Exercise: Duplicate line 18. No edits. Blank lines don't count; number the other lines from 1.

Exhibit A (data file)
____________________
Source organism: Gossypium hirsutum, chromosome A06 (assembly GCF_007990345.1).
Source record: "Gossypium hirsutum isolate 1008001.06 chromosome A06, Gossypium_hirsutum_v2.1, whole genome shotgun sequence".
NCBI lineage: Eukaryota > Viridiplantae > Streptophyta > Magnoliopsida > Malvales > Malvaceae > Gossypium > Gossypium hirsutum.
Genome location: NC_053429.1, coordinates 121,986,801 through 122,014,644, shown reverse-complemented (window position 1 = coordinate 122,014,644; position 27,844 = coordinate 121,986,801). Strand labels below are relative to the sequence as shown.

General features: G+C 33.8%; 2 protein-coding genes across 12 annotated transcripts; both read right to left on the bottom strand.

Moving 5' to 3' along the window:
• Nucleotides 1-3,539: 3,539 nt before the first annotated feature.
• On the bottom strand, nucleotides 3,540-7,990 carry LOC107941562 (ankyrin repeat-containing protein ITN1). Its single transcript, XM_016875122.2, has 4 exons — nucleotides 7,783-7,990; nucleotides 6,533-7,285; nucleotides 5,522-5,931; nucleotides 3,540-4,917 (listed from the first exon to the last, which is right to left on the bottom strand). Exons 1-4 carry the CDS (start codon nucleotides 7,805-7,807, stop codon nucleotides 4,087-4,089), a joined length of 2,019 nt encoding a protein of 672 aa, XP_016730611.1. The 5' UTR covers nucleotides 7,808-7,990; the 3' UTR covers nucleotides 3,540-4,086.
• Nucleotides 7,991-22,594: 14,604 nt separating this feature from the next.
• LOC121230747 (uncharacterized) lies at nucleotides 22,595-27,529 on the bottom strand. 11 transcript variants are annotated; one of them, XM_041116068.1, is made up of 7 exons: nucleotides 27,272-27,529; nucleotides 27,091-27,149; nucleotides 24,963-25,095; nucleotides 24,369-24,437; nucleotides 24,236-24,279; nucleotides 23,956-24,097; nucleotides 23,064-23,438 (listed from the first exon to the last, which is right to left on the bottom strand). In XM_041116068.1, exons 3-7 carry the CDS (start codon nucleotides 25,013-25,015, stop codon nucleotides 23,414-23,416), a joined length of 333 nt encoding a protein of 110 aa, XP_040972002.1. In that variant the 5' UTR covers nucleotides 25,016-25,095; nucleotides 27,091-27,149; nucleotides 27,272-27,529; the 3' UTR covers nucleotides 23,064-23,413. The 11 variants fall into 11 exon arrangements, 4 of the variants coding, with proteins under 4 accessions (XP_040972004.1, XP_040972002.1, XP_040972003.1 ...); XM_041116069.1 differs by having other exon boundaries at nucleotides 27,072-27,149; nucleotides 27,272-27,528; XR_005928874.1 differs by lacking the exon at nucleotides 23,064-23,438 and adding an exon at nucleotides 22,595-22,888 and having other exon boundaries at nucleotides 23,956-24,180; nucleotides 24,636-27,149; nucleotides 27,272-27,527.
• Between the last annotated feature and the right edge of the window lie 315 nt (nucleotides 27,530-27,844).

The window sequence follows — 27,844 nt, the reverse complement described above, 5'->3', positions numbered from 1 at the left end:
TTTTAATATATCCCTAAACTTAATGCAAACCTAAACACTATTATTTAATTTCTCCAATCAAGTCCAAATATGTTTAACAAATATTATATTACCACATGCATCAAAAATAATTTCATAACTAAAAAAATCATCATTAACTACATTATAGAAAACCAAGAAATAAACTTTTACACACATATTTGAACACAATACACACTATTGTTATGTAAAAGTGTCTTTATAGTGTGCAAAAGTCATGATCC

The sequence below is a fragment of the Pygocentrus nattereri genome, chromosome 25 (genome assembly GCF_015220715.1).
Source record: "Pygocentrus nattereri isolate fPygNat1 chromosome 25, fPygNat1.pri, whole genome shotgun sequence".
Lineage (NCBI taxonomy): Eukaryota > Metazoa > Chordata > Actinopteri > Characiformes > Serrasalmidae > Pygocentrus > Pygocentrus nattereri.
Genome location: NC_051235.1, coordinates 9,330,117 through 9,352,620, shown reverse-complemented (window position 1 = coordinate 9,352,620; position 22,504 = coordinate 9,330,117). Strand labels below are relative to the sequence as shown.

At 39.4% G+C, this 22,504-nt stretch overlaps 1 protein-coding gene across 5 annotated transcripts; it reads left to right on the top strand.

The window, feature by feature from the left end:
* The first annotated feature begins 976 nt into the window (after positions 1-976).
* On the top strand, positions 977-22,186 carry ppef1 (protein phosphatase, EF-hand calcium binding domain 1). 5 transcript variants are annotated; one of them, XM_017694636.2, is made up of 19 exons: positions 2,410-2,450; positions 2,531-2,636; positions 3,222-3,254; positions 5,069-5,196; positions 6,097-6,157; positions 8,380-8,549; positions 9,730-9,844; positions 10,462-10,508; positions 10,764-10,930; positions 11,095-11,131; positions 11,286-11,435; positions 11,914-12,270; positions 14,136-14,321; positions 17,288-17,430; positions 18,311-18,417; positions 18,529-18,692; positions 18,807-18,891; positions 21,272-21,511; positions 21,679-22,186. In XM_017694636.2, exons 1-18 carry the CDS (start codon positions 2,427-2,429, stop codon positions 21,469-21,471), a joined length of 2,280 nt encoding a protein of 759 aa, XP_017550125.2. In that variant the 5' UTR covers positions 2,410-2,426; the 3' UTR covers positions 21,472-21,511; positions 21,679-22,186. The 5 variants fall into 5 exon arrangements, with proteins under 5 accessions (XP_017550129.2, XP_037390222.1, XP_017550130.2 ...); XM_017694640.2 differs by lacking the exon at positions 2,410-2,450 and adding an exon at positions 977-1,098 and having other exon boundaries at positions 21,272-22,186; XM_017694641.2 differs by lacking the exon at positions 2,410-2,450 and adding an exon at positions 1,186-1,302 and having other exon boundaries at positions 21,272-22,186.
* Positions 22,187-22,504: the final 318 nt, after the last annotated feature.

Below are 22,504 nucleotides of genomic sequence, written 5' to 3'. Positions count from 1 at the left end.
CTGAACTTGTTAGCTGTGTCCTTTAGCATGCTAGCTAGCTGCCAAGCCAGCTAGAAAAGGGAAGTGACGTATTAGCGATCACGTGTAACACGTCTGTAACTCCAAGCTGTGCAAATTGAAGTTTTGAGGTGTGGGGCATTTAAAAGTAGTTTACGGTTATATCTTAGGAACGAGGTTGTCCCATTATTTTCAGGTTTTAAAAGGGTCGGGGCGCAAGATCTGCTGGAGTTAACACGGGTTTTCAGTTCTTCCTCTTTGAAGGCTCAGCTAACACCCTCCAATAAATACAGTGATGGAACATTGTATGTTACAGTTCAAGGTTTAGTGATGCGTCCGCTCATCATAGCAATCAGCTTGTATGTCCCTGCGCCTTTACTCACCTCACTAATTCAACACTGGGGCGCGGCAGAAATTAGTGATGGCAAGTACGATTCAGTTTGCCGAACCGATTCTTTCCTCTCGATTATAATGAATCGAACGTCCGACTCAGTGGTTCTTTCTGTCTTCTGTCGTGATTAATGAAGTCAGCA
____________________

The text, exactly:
At 39.4% G+C, this 22,504-nt stretch overlaps 1 protein-coding gene across 5 annotated transcripts; it reads left to right on the top strand.